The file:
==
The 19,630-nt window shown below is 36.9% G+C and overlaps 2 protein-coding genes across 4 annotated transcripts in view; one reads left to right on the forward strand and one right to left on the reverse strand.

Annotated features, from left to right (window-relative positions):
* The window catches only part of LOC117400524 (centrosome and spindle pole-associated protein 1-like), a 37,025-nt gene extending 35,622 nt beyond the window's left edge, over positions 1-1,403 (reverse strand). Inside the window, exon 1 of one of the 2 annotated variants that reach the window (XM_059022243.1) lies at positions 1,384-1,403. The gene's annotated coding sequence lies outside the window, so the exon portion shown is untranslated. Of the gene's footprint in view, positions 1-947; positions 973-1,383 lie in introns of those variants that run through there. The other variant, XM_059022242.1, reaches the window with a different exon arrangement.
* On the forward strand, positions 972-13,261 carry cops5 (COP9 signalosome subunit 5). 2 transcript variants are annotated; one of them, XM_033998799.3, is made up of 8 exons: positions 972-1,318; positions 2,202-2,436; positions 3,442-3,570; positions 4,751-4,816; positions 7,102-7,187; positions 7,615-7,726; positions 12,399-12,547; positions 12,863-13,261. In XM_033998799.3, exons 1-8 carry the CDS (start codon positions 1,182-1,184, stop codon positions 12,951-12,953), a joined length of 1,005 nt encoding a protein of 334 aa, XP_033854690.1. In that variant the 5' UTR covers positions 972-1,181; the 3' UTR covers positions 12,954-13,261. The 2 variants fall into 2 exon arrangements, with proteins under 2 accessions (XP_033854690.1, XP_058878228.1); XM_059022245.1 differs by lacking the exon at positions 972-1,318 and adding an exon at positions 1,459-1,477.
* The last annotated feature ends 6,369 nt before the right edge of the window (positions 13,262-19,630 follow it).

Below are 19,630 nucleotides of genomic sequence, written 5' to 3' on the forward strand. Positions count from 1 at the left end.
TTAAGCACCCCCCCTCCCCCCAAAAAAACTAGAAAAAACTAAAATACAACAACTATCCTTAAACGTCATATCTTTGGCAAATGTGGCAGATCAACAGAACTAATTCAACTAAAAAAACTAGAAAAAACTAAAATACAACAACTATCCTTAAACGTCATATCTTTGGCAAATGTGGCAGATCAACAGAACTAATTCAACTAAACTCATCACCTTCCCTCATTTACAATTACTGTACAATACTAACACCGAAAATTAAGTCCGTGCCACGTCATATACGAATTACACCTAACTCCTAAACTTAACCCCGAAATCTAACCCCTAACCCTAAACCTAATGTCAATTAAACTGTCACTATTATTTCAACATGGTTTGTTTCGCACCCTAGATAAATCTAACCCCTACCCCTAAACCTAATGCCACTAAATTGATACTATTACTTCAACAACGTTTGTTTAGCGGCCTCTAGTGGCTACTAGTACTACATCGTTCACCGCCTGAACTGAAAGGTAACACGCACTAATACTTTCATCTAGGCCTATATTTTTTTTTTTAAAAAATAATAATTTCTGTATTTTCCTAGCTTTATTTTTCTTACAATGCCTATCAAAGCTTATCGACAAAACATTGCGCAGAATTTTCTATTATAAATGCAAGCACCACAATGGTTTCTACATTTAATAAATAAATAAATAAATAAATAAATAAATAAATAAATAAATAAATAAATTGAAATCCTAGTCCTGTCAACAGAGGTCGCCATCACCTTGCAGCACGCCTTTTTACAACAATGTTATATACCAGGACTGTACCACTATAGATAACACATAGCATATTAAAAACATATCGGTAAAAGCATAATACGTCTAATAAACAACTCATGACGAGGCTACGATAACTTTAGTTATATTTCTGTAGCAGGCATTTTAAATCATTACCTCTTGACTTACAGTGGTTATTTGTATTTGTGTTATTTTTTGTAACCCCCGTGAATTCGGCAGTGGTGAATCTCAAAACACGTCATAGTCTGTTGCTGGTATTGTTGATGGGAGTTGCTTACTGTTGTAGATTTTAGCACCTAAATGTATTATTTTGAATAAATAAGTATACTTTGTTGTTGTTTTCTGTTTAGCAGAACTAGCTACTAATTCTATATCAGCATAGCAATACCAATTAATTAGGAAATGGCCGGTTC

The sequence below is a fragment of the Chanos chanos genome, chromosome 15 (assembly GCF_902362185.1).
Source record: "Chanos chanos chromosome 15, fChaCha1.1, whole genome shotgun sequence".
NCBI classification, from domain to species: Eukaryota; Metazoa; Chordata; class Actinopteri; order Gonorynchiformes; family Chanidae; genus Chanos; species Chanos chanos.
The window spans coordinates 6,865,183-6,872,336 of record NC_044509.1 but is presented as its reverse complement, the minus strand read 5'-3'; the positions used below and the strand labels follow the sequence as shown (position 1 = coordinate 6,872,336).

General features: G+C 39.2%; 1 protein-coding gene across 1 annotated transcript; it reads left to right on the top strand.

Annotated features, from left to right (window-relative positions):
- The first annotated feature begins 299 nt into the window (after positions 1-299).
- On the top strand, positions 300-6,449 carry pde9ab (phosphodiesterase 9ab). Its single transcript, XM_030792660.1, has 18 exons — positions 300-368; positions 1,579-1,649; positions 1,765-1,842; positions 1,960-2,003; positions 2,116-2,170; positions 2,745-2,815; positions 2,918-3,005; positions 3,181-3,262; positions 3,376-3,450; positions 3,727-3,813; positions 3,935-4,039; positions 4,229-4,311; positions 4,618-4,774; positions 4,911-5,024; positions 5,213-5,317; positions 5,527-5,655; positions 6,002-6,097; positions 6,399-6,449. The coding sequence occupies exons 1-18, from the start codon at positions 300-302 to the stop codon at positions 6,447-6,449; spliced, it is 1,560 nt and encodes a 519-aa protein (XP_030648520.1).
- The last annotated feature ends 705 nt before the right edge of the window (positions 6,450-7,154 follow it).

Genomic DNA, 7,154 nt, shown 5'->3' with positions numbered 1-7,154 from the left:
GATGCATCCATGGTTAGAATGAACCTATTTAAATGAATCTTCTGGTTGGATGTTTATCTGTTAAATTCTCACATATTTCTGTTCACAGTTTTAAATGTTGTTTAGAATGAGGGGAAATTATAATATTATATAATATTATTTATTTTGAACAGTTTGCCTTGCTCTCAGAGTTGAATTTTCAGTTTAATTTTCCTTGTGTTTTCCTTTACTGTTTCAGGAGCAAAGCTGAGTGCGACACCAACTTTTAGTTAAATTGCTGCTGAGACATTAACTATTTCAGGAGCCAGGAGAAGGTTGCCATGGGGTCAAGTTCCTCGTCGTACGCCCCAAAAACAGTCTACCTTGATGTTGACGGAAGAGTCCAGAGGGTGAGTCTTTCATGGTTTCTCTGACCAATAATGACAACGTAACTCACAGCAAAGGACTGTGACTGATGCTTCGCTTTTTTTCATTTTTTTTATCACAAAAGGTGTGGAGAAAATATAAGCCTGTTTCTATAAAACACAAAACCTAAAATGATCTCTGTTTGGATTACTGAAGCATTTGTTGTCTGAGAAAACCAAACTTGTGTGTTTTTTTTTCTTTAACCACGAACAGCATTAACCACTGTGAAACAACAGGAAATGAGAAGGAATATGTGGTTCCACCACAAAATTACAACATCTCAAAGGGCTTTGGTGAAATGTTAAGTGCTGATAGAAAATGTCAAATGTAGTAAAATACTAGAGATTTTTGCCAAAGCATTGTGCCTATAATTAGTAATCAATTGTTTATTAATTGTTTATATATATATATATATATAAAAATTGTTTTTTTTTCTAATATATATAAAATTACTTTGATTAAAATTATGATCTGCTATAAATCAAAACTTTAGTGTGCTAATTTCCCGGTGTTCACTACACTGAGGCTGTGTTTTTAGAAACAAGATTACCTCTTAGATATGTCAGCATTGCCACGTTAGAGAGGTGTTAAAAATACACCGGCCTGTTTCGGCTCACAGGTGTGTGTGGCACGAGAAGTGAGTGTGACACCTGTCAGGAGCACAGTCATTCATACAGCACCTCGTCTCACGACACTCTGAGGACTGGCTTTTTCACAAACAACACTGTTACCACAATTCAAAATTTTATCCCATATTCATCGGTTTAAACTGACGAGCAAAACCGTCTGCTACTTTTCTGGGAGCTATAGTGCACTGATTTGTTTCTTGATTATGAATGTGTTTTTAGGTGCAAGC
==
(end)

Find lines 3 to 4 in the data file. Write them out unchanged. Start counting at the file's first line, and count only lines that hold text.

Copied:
* The window catches only part of LOC117400524 (centrosome and spindle pole-associated protein 1-like), a 37,025-nt gene extending 35,622 nt beyond the window's left edge, over positions 1-1,403 (reverse strand). Inside the window, exon 1 of one of the 2 annotated variants that reach the window (XM_059022243.1) lies at positions 1,384-1,403. The gene's annotated coding sequence lies outside the window, so the exon portion shown is untranslated. Of the gene's footprint in view, positions 1-947; positions 973-1,383 lie in introns of those variants that run through there. The other variant, XM_059022242.1, reaches the window with a different exon arrangement.
* On the forward strand, positions 972-13,261 carry cops5 (COP9 signalosome subunit 5). 2 transcript variants are annotated; one of them, XM_033998799.3, is made up of 8 exons: positions 972-1,318; positions 2,202-2,436; positions 3,442-3,570; positions 4,751-4,816; positions 7,102-7,187; positions 7,615-7,726; positions 12,399-12,547; positions 12,863-13,261. In XM_033998799.3, exons 1-8 carry the CDS (start codon positions 1,182-1,184, stop codon positions 12,951-12,953), a joined length of 1,005 nt encoding a protein of 334 aa, XP_033854690.1. In that variant the 5' UTR covers positions 972-1,181; the 3' UTR covers positions 12,954-13,261. The 2 variants fall into 2 exon arrangements, with proteins under 2 accessions (XP_033854690.1, XP_058878228.1); XM_059022245.1 differs by lacking the exon at positions 972-1,318 and adding an exon at positions 1,459-1,477.